Is Holidays to Wales the least rock’n’roll song title ever? It might be but then again it has stiff opposition from Distant Showers Sweep Across Norfolk Schools. Both are songs on July Skies’ The Weather Clock.*
I remember reading an interview with The Jesus And Mary Chain where Jim Reid was asked why a band from Scotland would use the American term Sidewalking for a song title. Reid replied: “Well, pavement isn’t a very rock’n’roll word is it?” **
American place names are part of the mythology of rock music. Their adoption is always a deliberate act of homage. For The Jesus Mary Chain this homage was always somehow subverted, the borrowed classicism offset by their spotty angst and sullen attitude. But, Indie music, and specifically British Indie music, has also developed a counter tradition which celebrates the quotidian and the unglamorous. Think Orange Juice in their boy scout shorts and antiquated vocabulary, or Morrissey’s 1950’s imagery and John Betjeman allusions.
This replaces the "Cars and Girls" of American rock with cerebral pleasures and deeply uncool modes of transport (see Aztec Camera's: "There's a message for us, we can get there by bus." from Killermont Street). These are pre rock’n’roll reference points, a period where the non-literary sensibility of rock music (noise, rhythm, the grain of the voice) had yet to assert itself, when holidays to Wales were still the stuff of dreams.
July Skies, with their odes to pre-Beeching branch lines and the paintings of Paul Nash, fit into this lineage. Their music has some of the qualities of the shambling c86 era and the cuteness of bands like The Field Mice, but they are more abstract, less song based. The lyrics, if there are any, are virtually inaudible and the songs are more like delicate mood pieces, somewhere between Vaughn Williams and Boards of Canada.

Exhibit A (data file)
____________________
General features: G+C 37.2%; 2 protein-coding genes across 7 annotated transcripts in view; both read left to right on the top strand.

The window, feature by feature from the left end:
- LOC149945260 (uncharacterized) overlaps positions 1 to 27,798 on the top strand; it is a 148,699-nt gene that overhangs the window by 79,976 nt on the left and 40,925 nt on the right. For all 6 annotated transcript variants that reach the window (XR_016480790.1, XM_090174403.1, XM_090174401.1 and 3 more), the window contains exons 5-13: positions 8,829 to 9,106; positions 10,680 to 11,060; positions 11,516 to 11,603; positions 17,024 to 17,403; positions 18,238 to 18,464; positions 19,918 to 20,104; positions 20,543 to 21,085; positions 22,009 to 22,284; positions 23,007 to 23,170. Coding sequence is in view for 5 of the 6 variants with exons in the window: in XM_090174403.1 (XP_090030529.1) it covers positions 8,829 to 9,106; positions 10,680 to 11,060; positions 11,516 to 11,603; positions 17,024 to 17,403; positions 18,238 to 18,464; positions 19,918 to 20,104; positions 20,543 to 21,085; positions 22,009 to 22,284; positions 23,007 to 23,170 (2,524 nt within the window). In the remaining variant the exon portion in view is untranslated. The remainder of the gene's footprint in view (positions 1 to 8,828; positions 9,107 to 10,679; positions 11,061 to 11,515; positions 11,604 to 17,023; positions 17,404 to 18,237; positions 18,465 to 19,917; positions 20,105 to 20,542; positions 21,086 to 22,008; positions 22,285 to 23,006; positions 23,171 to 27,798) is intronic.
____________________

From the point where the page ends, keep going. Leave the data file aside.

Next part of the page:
About as far from the Mary Chain's Sidewalks as you can get, The July Skies are more likely to be found on a cycling holiday in Norfolk, ruddy cheeked and with copies of Pevsner in their satchels. The pictures of early New Town housing in the CD booklet of The Weather Clock sum up their refined nostalgic impulses. The late music critic Iain Macdonlad once wrote that listening to Saint Etienne was like driving around Milton Keynes with the windscreen wipers on. I don’t think he meant it positively but it’s probably exactly the feeling they were striving for.
The music of July Skies meanwhile feels like daydreaming during double geography in a secondary modern school room on the outskirts of Harlow. In a good way you understand. An obscure and esoteric sensation to evoke for sure. It’s saved from sentimentality perhaps by the oblique loveliness of the music and the gentle eccentricity of the reference points.
* An album I was alerted to here and which received further endorsement from here.
** I have a theory that Steven Malkmus read the same interview before he christened his own band Pavement. The choice of such a deliberately un rock’n’roll word with all its anglophile gawkyness fits perfectly with Pavement's own skewed literary sensibility.